Written for my Root Issues column in the Barrie Examiner
Popular media paint today's teens as self-absorbed, apathetic, or disengaged.
But last month's Youth Forum on Climate Change at Bear Creek Secondary School proved those stereotypes wrong. The youth I saw were interested, engaged and filled with a passion for positive action to make our world a better place.
The event was hosted by science teacher Marty Lancaster, who also facilitates Bear Creek's Apollo Project, where students buy and install solar panels at the school to earn money for more panels or other environmental projects.
Through my Green Party connections, I brought two top-notch speakers to meet the large, enthusiastic group and draw out their ideas. Billed as 'a teen activist and a former teen activist', they were climate project presenter Corrina Serda, and Canadian writer Elizabeth May.
Serda is a second-generation climate presenter. Following in her mother Victoria's footsteps, she became the youngest officially trained presenter at age 11, and has twice since attended advanced training in Nashville directly from former vice-president Al Gore.
Now 14, she has presented more than 150 times to a total of more than 35,000 people, making her one of the top-10 climate project presenters worldwide. Last year, Ontario's Lieutenant General recognized her with the Junior Citizen of the Year Award.
Herself a young teen, Corrina's example of action and results helps galvanize young audiences like those at Bear Creek, demonstrating they, too, can make a difference.
Our second speaker, Elizabeth May, shares a similar background.
She also began environmental activism before her teenage years, and over the following four decades has seen huge positive results. Environmental lawyer, policy advisor in Mulroney's environment ministry, founder of Sierra Club Canada, she has shepherded many initiatives, including the reduction of acid rain and the Montreal Protocol to save the ozone layer.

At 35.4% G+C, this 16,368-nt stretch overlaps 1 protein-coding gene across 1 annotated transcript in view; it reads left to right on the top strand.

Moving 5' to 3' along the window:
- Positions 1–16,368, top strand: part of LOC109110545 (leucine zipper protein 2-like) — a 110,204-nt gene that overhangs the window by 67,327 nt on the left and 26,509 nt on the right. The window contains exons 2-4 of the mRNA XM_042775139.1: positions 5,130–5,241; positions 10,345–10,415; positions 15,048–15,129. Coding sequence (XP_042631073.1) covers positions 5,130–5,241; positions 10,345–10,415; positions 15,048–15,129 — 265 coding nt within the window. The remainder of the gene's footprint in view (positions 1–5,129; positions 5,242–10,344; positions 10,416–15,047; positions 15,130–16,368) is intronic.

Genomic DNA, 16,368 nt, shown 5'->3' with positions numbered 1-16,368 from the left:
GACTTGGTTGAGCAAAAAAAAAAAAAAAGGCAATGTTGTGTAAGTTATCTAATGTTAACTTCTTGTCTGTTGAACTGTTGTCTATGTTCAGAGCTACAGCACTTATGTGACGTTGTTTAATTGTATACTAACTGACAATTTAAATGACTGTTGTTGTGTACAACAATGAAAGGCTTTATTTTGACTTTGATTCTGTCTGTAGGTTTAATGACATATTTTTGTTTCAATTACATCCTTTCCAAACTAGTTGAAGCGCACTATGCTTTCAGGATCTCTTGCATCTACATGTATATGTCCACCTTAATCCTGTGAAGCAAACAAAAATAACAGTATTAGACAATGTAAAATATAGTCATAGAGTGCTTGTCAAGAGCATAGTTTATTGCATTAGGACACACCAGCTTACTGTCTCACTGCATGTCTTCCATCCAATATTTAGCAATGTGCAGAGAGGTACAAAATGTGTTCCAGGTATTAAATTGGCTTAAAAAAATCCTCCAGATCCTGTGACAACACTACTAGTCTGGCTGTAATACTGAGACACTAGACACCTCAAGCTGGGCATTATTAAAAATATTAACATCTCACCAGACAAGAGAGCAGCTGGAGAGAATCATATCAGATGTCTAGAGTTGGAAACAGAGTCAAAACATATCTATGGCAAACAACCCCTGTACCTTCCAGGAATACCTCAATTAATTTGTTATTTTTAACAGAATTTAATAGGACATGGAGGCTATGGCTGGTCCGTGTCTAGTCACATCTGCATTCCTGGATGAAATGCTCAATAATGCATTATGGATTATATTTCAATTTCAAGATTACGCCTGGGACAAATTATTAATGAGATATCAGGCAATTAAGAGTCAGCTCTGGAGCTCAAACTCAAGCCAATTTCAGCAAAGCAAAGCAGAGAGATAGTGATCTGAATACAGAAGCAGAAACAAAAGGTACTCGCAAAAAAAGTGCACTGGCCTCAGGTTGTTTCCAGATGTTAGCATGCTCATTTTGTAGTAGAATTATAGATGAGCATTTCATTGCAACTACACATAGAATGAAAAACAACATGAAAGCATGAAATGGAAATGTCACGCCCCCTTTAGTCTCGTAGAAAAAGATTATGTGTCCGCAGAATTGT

The author of seven books, including Global Warming for Dummies, for her efforts and successes May was made an Officer of the Order of Canada. She shared much experience about how to influence policymakers.
After learning from the climate action experts, the students broke into groups to devise projects and events they could enact at their school to reduce ecological impact.
After more than a decade away from the classroom, I loved working with students face-to-face again. I was impressed by the breadth and depth of their knowledge and ideas, and their willingness to break out of old ways and showcase something better.
Between Earth Hour (March 26) and Earth Day (April 22), Bear Creek Secondary School programs an entire month of environment- themed activities.
I fully expect some of the ideas developed at this Youth Climate Forum to be put into action by the participants, and look forward to attending their amazing events.
Elizabeth May was not only in Barrie to speak at the school, but also to make dinner for us. Why? Because last summer the Green Party of Canada had a national membership recruitement contest, and Barrie won the grand prize - a home-cooked meal from our leader! This is another exciting sign that Green Party strength continues to grow in Barrie!
Erich Jacoby-Hawkins is an educator, father, volunteer, and politician.
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